“We understand there’s going to be a range of views from residents, and that’s why, we really are limiting it to beavers in areas that have to be removed due to causing a risk to infrastructure,” he said.

If you’re trying to imagine what kind of town uses a cross-bow to shoot beavers, High River is a town of 13,000 and the set where they filmed Smallville and Superman III. Which means it looks just like you would expect have expected it to look 50 years ago.  I’m guessing since the canal in question is lined with homes they didn’t want to fire a gunshot and terrify the neighborhood. Let’s theoretically imagine  the sides of the canal were too steep to set traps.

But a cross-bow? Honestly?

The trapper has been instructed to stop using the crossbow in residential neighbourhoods, Tetzlaff said. In addition, the town will look at current policies and form official procedures, he added.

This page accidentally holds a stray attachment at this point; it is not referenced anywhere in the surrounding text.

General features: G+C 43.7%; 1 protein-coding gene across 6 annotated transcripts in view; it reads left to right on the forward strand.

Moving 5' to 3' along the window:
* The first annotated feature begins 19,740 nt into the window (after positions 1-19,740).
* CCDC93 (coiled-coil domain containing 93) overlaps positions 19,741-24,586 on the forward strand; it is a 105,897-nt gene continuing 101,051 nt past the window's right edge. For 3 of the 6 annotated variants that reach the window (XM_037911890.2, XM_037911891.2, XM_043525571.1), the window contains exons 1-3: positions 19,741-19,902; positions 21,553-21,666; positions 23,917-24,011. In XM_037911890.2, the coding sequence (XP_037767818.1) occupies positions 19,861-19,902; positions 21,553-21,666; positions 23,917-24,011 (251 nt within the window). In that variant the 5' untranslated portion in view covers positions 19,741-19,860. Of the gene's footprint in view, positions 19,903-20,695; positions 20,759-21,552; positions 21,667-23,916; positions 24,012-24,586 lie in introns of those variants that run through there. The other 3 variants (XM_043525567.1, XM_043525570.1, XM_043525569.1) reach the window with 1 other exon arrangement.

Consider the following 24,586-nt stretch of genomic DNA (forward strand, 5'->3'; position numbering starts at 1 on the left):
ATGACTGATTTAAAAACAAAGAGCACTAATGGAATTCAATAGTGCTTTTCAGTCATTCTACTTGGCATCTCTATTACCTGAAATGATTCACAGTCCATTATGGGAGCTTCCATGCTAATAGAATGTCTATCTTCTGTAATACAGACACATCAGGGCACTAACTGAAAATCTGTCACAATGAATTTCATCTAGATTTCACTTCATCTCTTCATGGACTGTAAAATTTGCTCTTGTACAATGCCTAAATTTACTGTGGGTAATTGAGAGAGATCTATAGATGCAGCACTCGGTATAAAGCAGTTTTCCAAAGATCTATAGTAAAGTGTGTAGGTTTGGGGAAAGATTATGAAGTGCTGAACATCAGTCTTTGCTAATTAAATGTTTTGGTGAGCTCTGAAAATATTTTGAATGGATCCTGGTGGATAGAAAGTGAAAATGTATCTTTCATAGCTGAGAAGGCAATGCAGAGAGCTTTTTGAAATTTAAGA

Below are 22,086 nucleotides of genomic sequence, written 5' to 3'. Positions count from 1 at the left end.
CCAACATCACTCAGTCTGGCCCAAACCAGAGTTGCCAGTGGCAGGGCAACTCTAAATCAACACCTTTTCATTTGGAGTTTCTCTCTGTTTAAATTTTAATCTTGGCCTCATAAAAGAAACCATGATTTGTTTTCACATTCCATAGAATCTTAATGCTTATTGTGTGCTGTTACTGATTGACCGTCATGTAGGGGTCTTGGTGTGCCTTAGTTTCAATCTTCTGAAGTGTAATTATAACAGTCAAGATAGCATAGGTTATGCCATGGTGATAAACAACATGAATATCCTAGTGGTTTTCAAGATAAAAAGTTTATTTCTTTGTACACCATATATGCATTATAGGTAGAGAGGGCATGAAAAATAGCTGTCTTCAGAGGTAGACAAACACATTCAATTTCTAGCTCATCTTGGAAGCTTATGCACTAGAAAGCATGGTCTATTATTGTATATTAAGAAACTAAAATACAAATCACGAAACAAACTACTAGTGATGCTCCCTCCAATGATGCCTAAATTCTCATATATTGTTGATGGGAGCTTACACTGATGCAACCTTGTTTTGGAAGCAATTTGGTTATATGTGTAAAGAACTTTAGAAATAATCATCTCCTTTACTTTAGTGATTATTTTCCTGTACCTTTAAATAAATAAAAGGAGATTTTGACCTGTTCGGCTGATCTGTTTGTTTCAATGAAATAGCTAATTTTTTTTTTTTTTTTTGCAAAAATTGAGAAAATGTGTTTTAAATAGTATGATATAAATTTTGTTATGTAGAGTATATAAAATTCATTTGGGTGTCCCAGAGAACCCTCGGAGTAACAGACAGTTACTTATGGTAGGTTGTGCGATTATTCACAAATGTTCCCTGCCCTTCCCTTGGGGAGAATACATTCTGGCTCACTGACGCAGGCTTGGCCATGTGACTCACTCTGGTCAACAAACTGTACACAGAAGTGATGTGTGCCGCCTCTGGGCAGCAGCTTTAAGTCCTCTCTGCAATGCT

“Part of our process is we’re going to look at what other municipalities are doing to manage this kind of situation” Tetzlaff said, noting the town will develop a standard protocol moving forward.

Here’s an idea. STOP KILLING BEAVERS! Wikipedia tells me that the town of High River was subject to severe flooding in 1894, 1899, 1902, 1908, 1912, 1923, 1929, 1932, 1942, 1995, 2005 and 2013. They have continued to add canals and kill beavers all during that time and must be puzzled why this isn’t solving their problem.

Here’s a thought.

Capture

The other side

Posted by heidi08 On October - 16 - 2017ADD COMMENTS